Pennsylvania’s lower-level appellate court has upheld a Philadelphia Common Pleas
Court ruling denying a motion by the city’s white-collar workers’ union that sought to vacate an arbitrator’s award relating to an issue of pay increases.
The American Federation of State, County and Municipal Employees District Council 47 was appealing a trial court order that refused the union’s motion to vacate the arbitrator’s award, which determined that pay increases are not part of the status quo, and therefore the City of Philadelphia did not violate its collective bargaining agreement with the union when it did not provide the pay increases.
AFSCME asked a city judge to vacate the arbitrator’s award on the basis that it failed to meet the essence test, but the trial court disagreed.
The case dates back to 2009, when the cash-strapped city, in an effort to relieve its budget deficit, began negotiating for a new agreement with AFSCME.
During the negotiations, the city proposed a freeze in step payments and elimination of longevity payments to AFSCME employees.
AFSCME subsequently rejected the proposals, and the two sides failed to reach an agreement upon the expiration of the collective bargaining agreement covering 2008 and 2009.
It was at this point that the city sent out a memo to all municipal employees, indicating that there would be a temporary suspension of earned pay step increases and longevity payments.
AFSCME filed a grievance with the city in early July 2009, alleging that the elimination of longevity payments and step increases violated the expired collective bargaining agreement.
During the subsequent arbitration hearings, an arbitrator had to determine whether the grievance was arbitrable and whether the city violated the bargaining agreement by eliminating the step increases and longevity payments.
The city had argued that the grievance was not arbitrable as it was an allegation of an unfair labor practice, a complaint in the exclusive jurisdiction of the Pennsylvania Labor Relations Board.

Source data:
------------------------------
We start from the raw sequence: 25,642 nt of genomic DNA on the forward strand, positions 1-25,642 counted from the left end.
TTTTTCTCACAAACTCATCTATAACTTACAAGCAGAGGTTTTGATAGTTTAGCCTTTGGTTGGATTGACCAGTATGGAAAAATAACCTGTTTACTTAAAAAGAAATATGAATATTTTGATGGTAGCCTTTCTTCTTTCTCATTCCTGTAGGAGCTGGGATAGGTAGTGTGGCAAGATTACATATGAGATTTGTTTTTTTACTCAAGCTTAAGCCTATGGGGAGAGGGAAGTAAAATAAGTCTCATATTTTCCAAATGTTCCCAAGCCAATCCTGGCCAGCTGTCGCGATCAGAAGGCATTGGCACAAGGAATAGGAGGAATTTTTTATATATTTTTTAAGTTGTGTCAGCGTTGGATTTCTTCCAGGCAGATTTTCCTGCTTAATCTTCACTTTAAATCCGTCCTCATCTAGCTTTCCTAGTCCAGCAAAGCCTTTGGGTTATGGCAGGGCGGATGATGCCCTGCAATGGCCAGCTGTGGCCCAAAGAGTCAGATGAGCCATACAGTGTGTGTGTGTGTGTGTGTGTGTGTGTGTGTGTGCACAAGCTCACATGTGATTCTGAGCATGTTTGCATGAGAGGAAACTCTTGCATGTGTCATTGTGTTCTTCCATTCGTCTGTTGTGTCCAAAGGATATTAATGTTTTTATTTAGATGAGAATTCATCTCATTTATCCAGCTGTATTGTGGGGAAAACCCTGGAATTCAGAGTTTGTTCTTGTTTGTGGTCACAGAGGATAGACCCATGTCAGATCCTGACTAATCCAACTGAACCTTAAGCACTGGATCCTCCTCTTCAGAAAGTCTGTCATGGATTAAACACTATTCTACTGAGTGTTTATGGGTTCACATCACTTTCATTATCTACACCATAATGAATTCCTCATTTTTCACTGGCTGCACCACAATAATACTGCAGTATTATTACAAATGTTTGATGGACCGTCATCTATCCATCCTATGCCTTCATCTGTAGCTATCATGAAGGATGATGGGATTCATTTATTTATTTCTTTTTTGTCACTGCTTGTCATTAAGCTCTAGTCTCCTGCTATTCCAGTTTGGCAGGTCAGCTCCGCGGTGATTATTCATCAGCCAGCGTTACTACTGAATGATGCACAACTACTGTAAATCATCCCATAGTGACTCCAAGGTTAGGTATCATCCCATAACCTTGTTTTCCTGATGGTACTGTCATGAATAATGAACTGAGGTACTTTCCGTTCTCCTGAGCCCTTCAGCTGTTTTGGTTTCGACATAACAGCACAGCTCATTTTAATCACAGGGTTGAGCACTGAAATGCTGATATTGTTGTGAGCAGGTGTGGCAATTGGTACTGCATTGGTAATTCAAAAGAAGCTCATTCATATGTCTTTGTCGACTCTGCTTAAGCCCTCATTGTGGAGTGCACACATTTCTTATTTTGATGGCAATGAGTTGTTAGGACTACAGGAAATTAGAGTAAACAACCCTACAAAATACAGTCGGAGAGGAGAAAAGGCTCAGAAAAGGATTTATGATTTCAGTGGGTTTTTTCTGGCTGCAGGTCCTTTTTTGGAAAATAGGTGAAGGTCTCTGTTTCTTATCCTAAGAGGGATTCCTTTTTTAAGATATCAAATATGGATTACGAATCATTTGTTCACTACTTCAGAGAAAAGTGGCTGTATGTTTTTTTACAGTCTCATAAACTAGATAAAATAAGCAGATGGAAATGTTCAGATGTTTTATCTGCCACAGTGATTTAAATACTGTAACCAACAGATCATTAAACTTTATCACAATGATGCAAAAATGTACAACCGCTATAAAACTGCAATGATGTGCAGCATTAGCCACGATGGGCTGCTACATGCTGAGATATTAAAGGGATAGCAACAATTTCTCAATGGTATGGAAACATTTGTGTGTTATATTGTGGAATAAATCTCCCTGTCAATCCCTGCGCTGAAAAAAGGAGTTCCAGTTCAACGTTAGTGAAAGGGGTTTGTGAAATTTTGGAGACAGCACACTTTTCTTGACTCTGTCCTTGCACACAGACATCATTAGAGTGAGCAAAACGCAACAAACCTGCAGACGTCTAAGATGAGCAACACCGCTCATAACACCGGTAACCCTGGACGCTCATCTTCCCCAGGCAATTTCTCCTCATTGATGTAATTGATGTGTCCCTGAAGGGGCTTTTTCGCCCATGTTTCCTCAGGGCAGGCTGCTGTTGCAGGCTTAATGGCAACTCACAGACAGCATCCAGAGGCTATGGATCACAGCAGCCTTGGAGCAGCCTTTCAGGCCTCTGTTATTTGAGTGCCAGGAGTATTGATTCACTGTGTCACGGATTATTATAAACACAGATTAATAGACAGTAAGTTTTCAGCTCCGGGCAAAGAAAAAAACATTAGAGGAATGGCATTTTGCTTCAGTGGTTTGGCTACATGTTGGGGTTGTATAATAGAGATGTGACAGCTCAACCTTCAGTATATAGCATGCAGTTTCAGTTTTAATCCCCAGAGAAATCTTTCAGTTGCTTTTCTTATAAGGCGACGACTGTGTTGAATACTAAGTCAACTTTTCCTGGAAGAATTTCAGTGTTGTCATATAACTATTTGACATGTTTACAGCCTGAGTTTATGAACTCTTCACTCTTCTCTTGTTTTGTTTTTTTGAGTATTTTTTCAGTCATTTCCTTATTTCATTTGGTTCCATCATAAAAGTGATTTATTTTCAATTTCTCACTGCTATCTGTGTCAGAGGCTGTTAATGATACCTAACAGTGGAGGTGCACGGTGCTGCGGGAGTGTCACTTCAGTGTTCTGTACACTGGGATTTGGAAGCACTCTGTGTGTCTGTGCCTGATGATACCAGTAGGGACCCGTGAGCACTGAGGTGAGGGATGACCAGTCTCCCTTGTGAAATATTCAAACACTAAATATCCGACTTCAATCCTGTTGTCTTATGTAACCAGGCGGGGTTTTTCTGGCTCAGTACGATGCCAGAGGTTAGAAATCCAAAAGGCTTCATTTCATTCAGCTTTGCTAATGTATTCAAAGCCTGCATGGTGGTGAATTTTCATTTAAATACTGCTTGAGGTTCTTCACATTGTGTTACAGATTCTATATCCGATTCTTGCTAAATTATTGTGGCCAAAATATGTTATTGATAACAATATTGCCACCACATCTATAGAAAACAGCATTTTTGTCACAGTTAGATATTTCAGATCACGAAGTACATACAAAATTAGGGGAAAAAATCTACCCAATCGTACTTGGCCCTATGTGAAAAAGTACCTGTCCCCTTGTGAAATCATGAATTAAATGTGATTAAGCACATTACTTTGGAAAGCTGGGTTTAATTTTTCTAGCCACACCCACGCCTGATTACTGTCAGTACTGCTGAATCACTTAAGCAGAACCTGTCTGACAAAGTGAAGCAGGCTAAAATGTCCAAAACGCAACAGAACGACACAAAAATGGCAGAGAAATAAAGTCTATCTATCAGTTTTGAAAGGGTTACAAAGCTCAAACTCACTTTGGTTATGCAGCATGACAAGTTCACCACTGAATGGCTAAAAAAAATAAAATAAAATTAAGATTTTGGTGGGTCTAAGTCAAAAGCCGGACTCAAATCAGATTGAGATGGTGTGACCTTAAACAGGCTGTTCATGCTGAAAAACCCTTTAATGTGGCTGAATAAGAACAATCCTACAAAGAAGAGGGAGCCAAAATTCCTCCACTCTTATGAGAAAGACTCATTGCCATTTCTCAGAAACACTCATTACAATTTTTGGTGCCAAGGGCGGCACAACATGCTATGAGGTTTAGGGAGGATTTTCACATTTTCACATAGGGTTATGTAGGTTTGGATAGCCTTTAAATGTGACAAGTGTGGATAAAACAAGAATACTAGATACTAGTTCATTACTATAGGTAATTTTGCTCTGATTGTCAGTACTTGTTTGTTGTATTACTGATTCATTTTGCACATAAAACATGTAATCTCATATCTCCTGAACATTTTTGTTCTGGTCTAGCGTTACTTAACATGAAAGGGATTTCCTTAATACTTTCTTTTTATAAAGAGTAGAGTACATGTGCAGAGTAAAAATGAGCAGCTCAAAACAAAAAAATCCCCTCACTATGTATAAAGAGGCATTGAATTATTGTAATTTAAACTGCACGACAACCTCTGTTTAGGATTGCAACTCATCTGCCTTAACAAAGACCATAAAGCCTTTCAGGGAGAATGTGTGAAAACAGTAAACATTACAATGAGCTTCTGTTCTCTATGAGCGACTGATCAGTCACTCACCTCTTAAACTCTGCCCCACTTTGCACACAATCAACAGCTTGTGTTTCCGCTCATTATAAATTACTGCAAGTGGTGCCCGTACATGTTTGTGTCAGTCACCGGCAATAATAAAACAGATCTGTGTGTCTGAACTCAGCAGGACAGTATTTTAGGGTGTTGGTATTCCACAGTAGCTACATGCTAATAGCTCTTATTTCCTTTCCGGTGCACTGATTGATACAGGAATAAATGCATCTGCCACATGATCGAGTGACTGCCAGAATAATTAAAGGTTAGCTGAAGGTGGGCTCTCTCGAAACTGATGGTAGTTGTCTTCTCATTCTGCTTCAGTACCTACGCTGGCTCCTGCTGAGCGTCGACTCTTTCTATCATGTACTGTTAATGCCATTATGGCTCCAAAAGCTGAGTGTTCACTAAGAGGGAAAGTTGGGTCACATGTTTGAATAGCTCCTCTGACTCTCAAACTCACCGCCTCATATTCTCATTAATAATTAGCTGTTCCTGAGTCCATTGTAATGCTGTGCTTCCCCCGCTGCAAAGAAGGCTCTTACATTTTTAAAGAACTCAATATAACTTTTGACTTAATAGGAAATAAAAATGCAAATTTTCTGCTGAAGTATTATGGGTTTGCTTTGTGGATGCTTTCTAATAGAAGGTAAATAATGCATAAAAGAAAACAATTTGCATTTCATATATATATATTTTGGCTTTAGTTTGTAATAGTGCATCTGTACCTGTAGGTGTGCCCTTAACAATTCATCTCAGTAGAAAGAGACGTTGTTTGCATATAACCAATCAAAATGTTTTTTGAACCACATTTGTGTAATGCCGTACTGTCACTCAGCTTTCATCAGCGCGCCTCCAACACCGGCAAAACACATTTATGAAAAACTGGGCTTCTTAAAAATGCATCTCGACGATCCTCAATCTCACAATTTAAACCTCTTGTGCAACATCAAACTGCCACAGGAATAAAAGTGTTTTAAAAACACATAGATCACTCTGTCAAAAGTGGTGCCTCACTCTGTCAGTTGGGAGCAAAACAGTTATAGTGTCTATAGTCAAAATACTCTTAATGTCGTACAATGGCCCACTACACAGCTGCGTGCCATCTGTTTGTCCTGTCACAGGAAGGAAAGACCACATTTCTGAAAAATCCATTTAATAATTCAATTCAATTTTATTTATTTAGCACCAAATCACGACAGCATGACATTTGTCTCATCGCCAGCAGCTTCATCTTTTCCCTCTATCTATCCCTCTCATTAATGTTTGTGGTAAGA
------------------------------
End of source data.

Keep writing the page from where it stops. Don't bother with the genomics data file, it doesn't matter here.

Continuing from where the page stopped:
The city had also asserted that it was not required to award pay step increases and longevity payments when the parties are in a state of status quo.
AFSCME, however, argued that because the regulations are incorporated into the bargaining agreement, the city is required to pay the salary increases in order to remain compliant with the regulations.
The arbitrator ended up determining that the grievance was arbitrable and that the city didn’t violate the bargaining agreement.
Specifically, the arbitrator determined that nothing in the Public Employee Relations Act, rulings of the Labor Relations Board or court cases prohibits an arbitrator from determining whether an employer violated the status quo upon the expiration of a collective bargaining agreement.
The arbitrator had ruled that the parties were in a state of status quo since no contract extension had been awarded following its expiration in July 2009, and that pay increases are not part of the status quo and are essential to collective bargaining, based on established precedent.
AFSCME filed its motion to vacate the arbitrator’s award in February 2011, alleging that the award failed to meet the essence test.
The trial court dismissed the motion to vacate. On appeal, AFSCME argued that the award failed to meet the essence test because a freeze on pay step increases and longevity payments are not rationally derived from the collective bargaining agreement.
A three-judge Commonwealth Court panel affirmed the trial court’s decision, stating in a July 5 memorandum that pay increases are not part of the status quo as they are mandatory subjects of bargaining.
The appellate panel also agreed with the trial court’s conclusion that the arbitrator’s decision was rationally derived from the collective bargaining agreement.
“Because the CBA is silent as to status quo, the Arbitrator and trial court turned to state law and concluded that pay increases are not part of the status quo as increases are mandatory subjects of bargaining,” the ruling states. “Further, the fact that the CBA controls in the event of a conflict leads to the rational conclusion that the pay increases are not part of the CBA because those payments are not provided for in the CBA, but are provided for only in the Regulations.
“Because it was not irrational for the Arbitrator to conclude that pay increases were not part of the status quo following the expiration of the 2008-2009 CBA, the Arbitrator’s award was rationally derived from the 2008-2009 CBA.”
The opinion was written by Commonwealth Court Judge P. Kevin Brobson and joined by Judge Robert Simpson and Senior Judge Rochelle S. Friedman.